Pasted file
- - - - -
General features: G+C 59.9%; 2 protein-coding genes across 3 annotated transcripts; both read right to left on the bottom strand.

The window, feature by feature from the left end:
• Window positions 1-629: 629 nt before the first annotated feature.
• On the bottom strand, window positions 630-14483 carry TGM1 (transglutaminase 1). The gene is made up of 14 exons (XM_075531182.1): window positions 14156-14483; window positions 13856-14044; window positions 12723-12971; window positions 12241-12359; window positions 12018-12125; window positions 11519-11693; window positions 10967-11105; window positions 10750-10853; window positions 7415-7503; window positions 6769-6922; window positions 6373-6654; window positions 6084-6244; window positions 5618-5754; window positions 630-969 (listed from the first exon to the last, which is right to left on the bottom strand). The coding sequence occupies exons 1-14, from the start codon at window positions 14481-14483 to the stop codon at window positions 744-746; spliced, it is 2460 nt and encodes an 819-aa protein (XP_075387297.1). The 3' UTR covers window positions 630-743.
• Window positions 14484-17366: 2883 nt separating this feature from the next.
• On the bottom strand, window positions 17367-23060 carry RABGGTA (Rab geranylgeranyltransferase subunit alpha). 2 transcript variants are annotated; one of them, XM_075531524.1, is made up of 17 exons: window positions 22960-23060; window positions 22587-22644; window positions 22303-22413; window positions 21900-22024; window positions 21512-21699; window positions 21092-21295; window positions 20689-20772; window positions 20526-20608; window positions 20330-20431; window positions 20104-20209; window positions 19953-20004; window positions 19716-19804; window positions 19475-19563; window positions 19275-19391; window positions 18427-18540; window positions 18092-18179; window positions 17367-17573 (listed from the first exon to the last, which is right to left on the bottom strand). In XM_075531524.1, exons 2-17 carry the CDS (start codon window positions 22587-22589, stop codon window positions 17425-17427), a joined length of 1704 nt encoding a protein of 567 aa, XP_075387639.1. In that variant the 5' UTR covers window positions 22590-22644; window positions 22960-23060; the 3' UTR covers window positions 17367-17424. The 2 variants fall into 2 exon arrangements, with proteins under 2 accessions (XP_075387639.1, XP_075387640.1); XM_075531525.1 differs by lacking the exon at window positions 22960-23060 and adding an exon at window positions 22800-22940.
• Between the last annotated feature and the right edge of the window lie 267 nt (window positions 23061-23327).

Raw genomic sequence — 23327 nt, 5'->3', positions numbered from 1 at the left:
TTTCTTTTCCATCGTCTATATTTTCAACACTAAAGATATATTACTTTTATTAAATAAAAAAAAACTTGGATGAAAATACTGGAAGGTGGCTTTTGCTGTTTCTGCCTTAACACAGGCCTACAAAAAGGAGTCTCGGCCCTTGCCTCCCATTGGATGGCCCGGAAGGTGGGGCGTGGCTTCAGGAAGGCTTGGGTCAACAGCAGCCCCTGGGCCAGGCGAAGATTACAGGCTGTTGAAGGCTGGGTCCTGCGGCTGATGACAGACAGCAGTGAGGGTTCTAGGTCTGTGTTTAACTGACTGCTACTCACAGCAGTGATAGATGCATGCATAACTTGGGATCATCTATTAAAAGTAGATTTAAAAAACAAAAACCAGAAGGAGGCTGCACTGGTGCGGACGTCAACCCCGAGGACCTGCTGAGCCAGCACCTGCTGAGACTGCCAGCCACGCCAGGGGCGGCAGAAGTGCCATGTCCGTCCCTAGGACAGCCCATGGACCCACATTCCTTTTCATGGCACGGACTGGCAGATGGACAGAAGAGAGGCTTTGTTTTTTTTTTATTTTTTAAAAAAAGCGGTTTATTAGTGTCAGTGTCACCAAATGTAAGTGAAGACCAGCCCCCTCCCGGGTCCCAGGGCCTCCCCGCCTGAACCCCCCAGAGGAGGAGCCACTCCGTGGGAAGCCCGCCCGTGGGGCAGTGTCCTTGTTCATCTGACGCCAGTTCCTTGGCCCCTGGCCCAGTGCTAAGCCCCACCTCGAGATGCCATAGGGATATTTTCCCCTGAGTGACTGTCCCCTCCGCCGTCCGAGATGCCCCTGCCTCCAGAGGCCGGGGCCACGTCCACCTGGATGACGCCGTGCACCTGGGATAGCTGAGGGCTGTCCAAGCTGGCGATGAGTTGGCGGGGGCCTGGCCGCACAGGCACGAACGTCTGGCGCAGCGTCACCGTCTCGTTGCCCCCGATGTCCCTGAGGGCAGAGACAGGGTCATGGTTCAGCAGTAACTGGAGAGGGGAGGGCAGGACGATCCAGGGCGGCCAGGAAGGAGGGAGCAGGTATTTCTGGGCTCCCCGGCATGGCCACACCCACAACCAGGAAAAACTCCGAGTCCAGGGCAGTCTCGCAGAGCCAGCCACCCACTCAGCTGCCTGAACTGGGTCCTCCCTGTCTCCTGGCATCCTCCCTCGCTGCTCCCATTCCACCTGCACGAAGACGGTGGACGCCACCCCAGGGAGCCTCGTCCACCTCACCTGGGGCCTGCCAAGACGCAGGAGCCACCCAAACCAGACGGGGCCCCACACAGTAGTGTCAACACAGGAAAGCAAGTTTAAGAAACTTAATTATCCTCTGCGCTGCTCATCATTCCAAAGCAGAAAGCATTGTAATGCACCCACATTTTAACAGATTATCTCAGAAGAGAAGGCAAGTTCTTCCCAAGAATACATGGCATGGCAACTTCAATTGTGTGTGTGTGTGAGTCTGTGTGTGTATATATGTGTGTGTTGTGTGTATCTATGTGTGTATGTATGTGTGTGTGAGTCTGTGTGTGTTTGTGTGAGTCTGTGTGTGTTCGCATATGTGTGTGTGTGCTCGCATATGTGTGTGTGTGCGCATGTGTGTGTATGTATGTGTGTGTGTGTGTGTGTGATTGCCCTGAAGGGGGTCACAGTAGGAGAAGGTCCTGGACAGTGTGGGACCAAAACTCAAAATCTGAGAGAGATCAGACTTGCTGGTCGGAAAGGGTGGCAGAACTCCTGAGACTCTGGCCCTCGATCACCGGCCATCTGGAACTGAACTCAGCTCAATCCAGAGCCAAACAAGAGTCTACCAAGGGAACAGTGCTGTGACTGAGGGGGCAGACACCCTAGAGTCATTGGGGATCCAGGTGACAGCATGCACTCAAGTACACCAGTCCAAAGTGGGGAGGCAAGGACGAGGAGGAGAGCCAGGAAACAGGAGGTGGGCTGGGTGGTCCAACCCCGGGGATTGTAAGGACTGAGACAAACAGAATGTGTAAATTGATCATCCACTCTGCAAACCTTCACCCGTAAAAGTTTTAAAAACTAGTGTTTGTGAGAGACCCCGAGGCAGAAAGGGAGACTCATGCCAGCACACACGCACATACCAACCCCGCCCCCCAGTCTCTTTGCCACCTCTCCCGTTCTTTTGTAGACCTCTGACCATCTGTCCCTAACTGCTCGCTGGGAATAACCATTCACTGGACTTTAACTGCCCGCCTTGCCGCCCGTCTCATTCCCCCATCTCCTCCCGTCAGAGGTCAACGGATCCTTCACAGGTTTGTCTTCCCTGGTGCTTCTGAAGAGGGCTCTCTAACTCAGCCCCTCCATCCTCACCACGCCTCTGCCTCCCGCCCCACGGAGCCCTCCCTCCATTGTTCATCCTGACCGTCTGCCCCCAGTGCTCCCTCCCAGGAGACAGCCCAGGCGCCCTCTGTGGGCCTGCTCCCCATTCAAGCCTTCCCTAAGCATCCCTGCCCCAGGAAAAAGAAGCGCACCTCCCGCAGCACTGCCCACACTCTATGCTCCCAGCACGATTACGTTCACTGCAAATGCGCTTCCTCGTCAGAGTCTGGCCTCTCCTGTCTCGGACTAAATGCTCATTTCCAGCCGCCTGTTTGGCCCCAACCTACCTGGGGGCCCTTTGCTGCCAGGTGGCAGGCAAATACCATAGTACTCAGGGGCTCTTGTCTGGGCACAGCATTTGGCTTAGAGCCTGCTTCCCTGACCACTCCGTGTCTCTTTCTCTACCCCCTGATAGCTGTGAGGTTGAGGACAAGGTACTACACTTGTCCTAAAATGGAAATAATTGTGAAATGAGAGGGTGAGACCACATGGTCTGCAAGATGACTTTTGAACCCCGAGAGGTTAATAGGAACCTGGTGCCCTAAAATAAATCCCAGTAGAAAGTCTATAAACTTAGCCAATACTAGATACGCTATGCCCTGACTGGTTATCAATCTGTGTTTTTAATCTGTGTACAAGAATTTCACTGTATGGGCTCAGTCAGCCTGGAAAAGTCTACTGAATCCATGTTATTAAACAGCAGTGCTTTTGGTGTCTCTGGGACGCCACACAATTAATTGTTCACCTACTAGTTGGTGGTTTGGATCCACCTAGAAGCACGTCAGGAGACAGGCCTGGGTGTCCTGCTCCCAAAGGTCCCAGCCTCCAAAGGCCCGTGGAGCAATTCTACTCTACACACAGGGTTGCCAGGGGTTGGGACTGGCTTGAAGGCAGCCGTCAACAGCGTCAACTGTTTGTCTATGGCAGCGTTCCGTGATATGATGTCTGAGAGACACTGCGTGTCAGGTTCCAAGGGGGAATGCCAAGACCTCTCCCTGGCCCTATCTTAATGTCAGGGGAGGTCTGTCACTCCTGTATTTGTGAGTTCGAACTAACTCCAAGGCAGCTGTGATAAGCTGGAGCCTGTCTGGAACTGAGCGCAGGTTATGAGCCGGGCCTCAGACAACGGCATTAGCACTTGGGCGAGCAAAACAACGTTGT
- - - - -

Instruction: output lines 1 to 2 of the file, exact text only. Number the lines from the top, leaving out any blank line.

General features: G+C 59.9%; 2 protein-coding genes across 3 annotated transcripts; both read right to left on the bottom strand.

The window, feature by feature from the left end: